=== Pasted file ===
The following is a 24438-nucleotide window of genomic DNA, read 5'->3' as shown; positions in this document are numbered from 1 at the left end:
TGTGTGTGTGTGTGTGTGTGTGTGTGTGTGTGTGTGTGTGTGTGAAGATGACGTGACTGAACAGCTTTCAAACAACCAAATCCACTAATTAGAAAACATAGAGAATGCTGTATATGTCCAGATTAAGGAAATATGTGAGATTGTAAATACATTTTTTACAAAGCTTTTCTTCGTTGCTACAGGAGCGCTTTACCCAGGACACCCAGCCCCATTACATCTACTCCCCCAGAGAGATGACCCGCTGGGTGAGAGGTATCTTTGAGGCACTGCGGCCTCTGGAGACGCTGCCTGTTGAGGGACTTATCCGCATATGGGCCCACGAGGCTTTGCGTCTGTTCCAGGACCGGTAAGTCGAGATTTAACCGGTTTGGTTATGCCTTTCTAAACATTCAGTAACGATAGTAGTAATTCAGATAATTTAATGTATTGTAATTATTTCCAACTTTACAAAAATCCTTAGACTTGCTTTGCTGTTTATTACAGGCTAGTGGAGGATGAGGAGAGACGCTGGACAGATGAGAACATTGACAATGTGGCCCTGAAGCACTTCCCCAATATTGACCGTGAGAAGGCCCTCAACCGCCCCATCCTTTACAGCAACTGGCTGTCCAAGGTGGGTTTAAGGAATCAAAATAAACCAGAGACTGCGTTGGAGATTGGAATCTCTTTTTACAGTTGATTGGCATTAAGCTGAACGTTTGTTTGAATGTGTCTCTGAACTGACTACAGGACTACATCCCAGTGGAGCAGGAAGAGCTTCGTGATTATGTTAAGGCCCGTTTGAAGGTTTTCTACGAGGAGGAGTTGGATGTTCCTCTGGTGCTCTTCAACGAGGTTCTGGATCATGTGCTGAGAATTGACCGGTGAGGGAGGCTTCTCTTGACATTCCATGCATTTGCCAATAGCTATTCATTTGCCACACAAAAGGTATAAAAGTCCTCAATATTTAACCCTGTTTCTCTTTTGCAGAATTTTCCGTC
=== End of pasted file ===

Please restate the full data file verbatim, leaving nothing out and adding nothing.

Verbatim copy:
The following is a 24438-nucleotide window of genomic DNA, read 5'->3' as shown; positions in this document are numbered from 1 at the left end:
TGTGTGTGTGTGTGTGTGTGTGTGTGTGTGTGTGTGTGTGTGTGAAGATGACGTGACTGAACAGCTTTCAAACAACCAAATCCACTAATTAGAAAACATAGAGAATGCTGTATATGTCCAGATTAAGGAAATATGTGAGATTGTAAATACATTTTTTACAAAGCTTTTCTTCGTTGCTACAGGAGCGCTTTACCCAGGACACCCAGCCCCATTACATCTACTCCCCCAGAGAGATGACCCGCTGGGTGAGAGGTATCTTTGAGGCACTGCGGCCTCTGGAGACGCTGCCTGTTGAGGGACTTATCCGCATATGGGCCCACGAGGCTTTGCGTCTGTTCCAGGACCGGTAAGTCGAGATTTAACCGGTTTGGTTATGCCTTTCTAAACATTCAGTAACGATAGTAGTAATTCAGATAATTTAATGTATTGTAATTATTTCCAACTTTACAAAAATCCTTAGACTTGCTTTGCTGTTTATTACAGGCTAGTGGAGGATGAGGAGAGACGCTGGACAGATGAGAACATTGACAATGTGGCCCTGAAGCACTTCCCCAATATTGACCGTGAGAAGGCCCTCAACCGCCCCATCCTTTACAGCAACTGGCTGTCCAAGGTGGGTTTAAGGAATCAAAATAAACCAGAGACTGCGTTGGAGATTGGAATCTCTTTTTACAGTTGATTGGCATTAAGCTGAACGTTTGTTTGAATGTGTCTCTGAACTGACTACAGGACTACATCCCAGTGGAGCAGGAAGAGCTTCGTGATTATGTTAAGGCCCGTTTGAAGGTTTTCTACGAGGAGGAGTTGGATGTTCCTCTGGTGCTCTTCAACGAGGTTCTGGATCATGTGCTGAGAATTGACCGGTGAGGGAGGCTTCTCTTGACATTCCATGCATTTGCCAATAGCTATTCATTTGCCACACAAAAGGTATAAAAGTCCTCAATATTTAACCCTGTTTCTCTTTTGCAGAATTTTCCGTC